It’s that time of year when HR nerds get together and talk policy and legislation at the SHRM Employment Law & Legislative Conference.

I’m not going to lie, it’s my favorite event on the calendar because it affirms my career-long thesis that HR sits at the intersection of work, power, politics and money. I always walk away smarter when I attend that conference, too.

Here are the issues on my mind. I’d love to hear HR professionals, consultants and academics talk about these issues a little more.

The workforce is too surveilled. From assessments to genetic testing to the internet of things, your boss knows more about you than you know about your CEO. I used to think transparency was a two-way street, but now I realize that I’m naive. While nobody has a right to privacy when committing unlawful acts, I fear that it will soon be illegal to do anything other than work fifty hours a week and keep your mouth shut. I hope the “human” part of human resources will advise employers that there’s a fine line between risk management and stalking.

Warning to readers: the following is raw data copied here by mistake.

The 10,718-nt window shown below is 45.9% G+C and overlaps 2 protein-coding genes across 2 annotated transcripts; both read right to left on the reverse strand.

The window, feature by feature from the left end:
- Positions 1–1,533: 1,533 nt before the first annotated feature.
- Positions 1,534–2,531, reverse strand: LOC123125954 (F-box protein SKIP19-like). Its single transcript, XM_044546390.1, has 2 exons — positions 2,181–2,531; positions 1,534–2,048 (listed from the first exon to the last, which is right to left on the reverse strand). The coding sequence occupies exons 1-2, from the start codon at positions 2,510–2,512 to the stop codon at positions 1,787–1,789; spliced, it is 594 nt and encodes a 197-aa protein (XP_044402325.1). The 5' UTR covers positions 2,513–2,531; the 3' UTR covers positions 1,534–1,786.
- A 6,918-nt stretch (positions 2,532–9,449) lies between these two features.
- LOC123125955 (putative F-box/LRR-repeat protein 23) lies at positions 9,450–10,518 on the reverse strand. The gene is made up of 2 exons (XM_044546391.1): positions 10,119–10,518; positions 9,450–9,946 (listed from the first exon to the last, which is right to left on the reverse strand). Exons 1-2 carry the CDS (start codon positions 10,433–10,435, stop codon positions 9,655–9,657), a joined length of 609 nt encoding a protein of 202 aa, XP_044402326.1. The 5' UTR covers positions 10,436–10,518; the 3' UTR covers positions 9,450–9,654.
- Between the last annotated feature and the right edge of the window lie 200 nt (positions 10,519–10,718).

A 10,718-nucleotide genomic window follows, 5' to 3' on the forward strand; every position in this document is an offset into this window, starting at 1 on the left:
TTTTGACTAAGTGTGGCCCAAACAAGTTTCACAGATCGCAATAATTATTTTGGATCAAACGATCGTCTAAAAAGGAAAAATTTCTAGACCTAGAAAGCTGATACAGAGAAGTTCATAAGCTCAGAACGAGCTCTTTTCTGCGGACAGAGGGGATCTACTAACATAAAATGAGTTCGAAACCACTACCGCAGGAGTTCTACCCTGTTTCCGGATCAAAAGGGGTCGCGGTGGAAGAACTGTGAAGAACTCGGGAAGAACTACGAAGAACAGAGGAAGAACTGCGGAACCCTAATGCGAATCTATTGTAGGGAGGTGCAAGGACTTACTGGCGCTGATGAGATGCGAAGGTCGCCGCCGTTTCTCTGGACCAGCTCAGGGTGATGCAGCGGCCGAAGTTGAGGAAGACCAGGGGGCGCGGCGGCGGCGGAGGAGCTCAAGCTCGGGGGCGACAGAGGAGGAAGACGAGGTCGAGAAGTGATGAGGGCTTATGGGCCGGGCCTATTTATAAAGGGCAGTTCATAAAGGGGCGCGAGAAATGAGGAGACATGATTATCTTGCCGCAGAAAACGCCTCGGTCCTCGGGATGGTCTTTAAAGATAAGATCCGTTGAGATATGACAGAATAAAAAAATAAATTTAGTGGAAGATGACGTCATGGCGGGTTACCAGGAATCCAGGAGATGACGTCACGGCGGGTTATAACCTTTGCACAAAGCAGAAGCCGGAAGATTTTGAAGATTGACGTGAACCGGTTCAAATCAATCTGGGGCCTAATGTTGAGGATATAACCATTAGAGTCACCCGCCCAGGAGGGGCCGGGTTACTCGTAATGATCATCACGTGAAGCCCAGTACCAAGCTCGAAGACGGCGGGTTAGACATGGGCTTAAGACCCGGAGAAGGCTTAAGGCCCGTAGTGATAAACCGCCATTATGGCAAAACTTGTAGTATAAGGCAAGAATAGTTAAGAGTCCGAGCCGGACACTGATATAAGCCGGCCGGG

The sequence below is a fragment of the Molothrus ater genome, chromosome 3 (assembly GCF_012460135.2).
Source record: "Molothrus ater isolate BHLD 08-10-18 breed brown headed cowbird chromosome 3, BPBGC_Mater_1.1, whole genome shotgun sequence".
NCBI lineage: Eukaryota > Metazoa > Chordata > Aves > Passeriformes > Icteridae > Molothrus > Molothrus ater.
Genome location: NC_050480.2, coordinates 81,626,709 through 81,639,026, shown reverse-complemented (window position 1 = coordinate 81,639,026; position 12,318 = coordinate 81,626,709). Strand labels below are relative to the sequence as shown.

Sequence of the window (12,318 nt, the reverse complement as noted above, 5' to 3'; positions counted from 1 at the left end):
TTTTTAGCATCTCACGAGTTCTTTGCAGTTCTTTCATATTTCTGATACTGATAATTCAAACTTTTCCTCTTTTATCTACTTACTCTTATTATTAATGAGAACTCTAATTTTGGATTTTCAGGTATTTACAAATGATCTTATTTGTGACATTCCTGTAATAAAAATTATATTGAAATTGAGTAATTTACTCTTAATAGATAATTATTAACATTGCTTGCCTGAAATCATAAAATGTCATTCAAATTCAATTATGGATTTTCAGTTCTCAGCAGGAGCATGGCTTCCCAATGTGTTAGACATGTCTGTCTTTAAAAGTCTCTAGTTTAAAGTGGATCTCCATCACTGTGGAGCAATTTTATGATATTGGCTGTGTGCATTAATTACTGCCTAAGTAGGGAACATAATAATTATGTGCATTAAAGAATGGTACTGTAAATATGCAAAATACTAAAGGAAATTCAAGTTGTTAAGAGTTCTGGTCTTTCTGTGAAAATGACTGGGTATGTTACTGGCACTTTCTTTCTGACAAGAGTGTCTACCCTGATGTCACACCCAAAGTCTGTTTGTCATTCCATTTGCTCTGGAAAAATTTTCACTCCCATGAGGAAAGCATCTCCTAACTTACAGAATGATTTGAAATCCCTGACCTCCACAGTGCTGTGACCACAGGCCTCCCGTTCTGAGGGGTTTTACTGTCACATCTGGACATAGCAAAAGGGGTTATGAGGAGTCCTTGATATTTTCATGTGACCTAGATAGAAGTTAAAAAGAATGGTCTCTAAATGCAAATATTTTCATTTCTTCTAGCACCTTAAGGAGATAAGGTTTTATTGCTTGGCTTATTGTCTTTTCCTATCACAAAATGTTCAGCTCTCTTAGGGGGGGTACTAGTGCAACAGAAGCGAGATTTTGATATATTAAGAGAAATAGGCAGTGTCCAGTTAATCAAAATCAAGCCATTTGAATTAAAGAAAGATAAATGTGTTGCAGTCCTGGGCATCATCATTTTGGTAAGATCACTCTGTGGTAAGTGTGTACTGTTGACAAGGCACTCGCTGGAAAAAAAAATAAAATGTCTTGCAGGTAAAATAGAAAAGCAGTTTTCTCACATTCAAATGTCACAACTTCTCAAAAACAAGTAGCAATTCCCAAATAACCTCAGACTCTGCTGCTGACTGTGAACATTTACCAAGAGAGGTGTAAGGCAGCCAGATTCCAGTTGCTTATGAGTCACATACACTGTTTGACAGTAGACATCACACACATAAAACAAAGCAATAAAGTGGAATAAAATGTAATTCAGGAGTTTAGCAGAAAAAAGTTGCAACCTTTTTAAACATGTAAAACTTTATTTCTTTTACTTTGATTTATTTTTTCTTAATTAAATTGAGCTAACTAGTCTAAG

People drop out of the workforce because they can’t afford to work. People are underemployed or working as contractors because it just doesn’t pay to show up for work and get hassled for less and less money. Lots of people like to blame Obama and regulations. I blame executives who are motivated by cash but tell the average worker that happiness has a threshold that caps around $75,000. Want to pay somebody less but offer a culture of happiness? Let’s put that to the test on the executive spectrum.

We work too much. I love being American, and I don’t want to be Italian or French. But I might like a government that supports the mental and physical health of its citizens. If Congress wants to increase its approval rating, it can win me over with mandatory paid leave.

Finally, I’m paying attention to the overall health and wellbeing of women in the workplace. It’s not like women’s health care rights are being challenged, and it’s not as if women are asked to perform their job duties in hostile work environments.

Oh, snap!

Human resources professionals sit on the front lines of work, power, politics and money. But they also sit on the front lines of intensely personal issues that affect workers to their core. It’s time to start treating our employees like humans — with wholly differentiated lives — and not commodities. And it’s time to create a better work experience for women.

I hope everybody at the SHRM event has a good time. I’ll be watching from the sidelines. Please channel good and creative solutions this way, and I’ll do my part to share and evangelize innovative ideas.